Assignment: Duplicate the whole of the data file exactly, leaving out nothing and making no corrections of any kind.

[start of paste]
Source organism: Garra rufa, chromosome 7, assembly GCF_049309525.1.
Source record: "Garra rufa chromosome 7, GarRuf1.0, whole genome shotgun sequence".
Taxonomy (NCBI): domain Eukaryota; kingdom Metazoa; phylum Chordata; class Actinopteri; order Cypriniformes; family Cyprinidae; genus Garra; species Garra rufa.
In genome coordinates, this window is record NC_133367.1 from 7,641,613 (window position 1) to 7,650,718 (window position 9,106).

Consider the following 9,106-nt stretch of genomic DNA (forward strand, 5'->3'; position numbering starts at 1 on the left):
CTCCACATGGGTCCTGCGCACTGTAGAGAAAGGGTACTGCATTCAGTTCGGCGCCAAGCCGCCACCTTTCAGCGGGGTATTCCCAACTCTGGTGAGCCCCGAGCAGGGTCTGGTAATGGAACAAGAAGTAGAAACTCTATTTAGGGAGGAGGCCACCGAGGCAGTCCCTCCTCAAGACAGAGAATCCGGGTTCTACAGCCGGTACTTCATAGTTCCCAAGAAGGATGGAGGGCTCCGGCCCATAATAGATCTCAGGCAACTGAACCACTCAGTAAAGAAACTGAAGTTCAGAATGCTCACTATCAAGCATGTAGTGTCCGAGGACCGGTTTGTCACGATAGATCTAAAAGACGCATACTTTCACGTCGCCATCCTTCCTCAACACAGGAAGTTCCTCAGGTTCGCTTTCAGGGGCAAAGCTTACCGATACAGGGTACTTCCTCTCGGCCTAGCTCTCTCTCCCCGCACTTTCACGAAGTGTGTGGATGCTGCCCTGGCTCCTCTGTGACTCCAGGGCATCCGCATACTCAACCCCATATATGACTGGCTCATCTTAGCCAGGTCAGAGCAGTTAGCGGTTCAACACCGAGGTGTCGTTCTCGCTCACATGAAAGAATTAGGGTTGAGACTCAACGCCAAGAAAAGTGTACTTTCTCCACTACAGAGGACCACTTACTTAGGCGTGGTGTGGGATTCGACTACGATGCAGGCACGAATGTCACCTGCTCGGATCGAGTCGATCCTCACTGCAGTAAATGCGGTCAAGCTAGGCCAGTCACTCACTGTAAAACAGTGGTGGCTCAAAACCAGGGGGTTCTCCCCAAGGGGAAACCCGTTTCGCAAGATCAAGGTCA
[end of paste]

Source organism: Garra rufa, chromosome 7, assembly GCF_049309525.1.
Source record: "Garra rufa chromosome 7, GarRuf1.0, whole genome shotgun sequence".
Taxonomy (NCBI): domain Eukaryota; kingdom Metazoa; phylum Chordata; class Actinopteri; order Cypriniformes; family Cyprinidae; genus Garra; species Garra rufa.
In genome coordinates, this window is record NC_133367.1 from 7,641,613 (window position 1) to 7,650,718 (window position 9,106).

Consider the following 9,106-nt stretch of genomic DNA (forward strand, 5'->3'; position numbering starts at 1 on the left):
CTCCACATGGGTCCTGCGCACTGTAGAGAAAGGGTACTGCATTCAGTTCGGCGCCAAGCCGCCACCTTTCAGCGGGGTATTCCCAACTCTGGTGAGCCCCGAGCAGGGTCTGGTAATGGAACAAGAAGTAGAAACTCTATTTAGGGAGGAGGCCACCGAGGCAGTCCCTCCTCAAGACAGAGAATCCGGGTTCTACAGCCGGTACTTCATAGTTCCCAAGAAGGATGGAGGGCTCCGGCCCATAATAGATCTCAGGCAACTGAACCACTCAGTAAAGAAACTGAAGTTCAGAATGCTCACTATCAAGCATGTAGTGTCCGAGGACCGGTTTGTCACGATAGATCTAAAAGACGCATACTTTCACGTCGCCATCCTTCCTCAACACAGGAAGTTCCTCAGGTTCGCTTTCAGGGGCAAAGCTTACCGATACAGGGTACTTCCTCTCGGCCTAGCTCTCTCTCCCCGCACTTTCACGAAGTGTGTGGATGCTGCCCTGGCTCCTCTGTGACTCCAGGGCATCCGCATACTCAACCCCATATATGACTGGCTCATCTTAGCCAGGTCAGAGCAGTTAGCGGTTCAACACCGAGGTGTCGTTCTCGCTCACATGAAAGAATTAGGGTTGAGACTCAACGCCAAGAAAAGTGTACTTTCTCCACTACAGAGGACCACTTACTTAGGCGTGGTGTGGGATTCGACTACGATGCAGGCACGAATGTCACCTGCTCGGATCGAGTCGATCCTCACTGCAGTAAATGCGGTCAAGCTAGGCCAGTCACTCACTGTAAAACAGTGGTGGCTCAAAACCAGGGGGTTCTCCCCAAGGGGAAACCCGTTTCGCAAGATCAAGGTCA